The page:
Journal of Kidney

ISSN - 2472-1220

Acute kidney injury and critical limb ischemia associated with the use of the so called legal high 3-fluorophenmetrazine

Annual Congress on Nephrology & Hypertension

December 06-07, 2018 | Amsterdam, Netherlands

Michael Fawzy

Kent and Canterbury Hospital, UK
University of Kent, UK

Posters & Accepted Abstracts: J Kidney

Abstract :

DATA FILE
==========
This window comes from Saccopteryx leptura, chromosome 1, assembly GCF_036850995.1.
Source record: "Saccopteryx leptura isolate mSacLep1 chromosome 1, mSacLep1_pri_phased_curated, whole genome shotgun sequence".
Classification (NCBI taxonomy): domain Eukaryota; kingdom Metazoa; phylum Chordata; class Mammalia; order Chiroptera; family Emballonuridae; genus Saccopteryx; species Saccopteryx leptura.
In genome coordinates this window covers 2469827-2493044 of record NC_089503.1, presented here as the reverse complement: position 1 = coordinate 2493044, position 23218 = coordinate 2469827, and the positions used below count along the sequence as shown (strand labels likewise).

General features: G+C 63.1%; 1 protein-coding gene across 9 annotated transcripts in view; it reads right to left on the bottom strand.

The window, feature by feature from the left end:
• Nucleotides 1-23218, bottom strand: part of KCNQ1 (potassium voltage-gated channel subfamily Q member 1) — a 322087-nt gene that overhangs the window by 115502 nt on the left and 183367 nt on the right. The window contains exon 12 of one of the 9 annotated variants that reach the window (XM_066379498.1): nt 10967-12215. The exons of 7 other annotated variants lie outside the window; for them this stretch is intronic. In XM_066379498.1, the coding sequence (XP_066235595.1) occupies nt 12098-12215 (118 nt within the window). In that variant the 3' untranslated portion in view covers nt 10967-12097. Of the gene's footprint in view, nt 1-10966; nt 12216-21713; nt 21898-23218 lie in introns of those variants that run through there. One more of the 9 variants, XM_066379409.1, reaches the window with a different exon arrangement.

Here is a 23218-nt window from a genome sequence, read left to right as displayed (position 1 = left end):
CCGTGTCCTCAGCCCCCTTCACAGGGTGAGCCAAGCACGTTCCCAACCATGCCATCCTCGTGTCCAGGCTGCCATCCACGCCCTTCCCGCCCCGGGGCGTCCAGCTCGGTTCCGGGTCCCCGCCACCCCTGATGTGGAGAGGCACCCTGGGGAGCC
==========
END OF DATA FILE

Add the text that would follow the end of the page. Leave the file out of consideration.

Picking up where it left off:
Drugs previously known as ???legal highs??? also referred to as research chemicals, new psychoactive substances (NPS) or club drugs are chemicals that have similar effects to illegal drugs but until very recently remained legal to purchase in the UK. Many drugs had been made illegal under the Misuse of Drugs Act 1971. This provision was insufficiently broad to legislate for the actions of some modern chemists??? intent on circumventing the law. The problem was that as soon as a new drug was identified, the Home Office placed a temporary ban on the chemical, while it decides whether the drug should be permanently banned. By the time agents are banned, chemists had responded by slightly altering the molecular structure making a new subtly different drug with similar effects. Crucially, the fact that these drugs were legal does not mean that they are safe or approved for human use, many vendors labeled them as ???not fit for human consumption???. On 26th May 2016, the Psychoactive Substances Act came into force, making it an offence to produce, supply, offer to supply, possess with intent to supply, possess on custodial premises, import or export psychoactive substances; that is, any substance intended for human consumption that is capable of producing a psychoactive effect. The maximum sentence will be seven years??? imprisonment. 3-Fluorophenmetrazine (3-FPM) is also known as PAL-593 was introduced onto the market via the internet in around 2014, since that time it has become increasingly popular. The drug won the VICE Netherlands Designer Drug Awards 2014 ???Newest Drug of 2014 Award???. It was legal in the UK until May 2016; it had already been made an illegal substance in Switzerland and Sweden. 3-FPM is one of many phenylmorpholines designed to treat obesity or ameliorate drug dependence. It is suggested that it has properties similar to amphetamines associated with monoamine release. There are many unofficial reports of effects available on the internet, supplied by users. It seems that the majority of reported effects are as a stimulant; however, there are few reports of its precise action. We report a case of dialysis dependent acute kidney injury, four limb ischemia resulting in bilateral lower limb amputation and loss of digits on his left hand, this occurred as a result of injection of 3-FPM intravenously. This was the first use of this drug by the patient; it was purchased as an alternative to methiopropamine (MPA).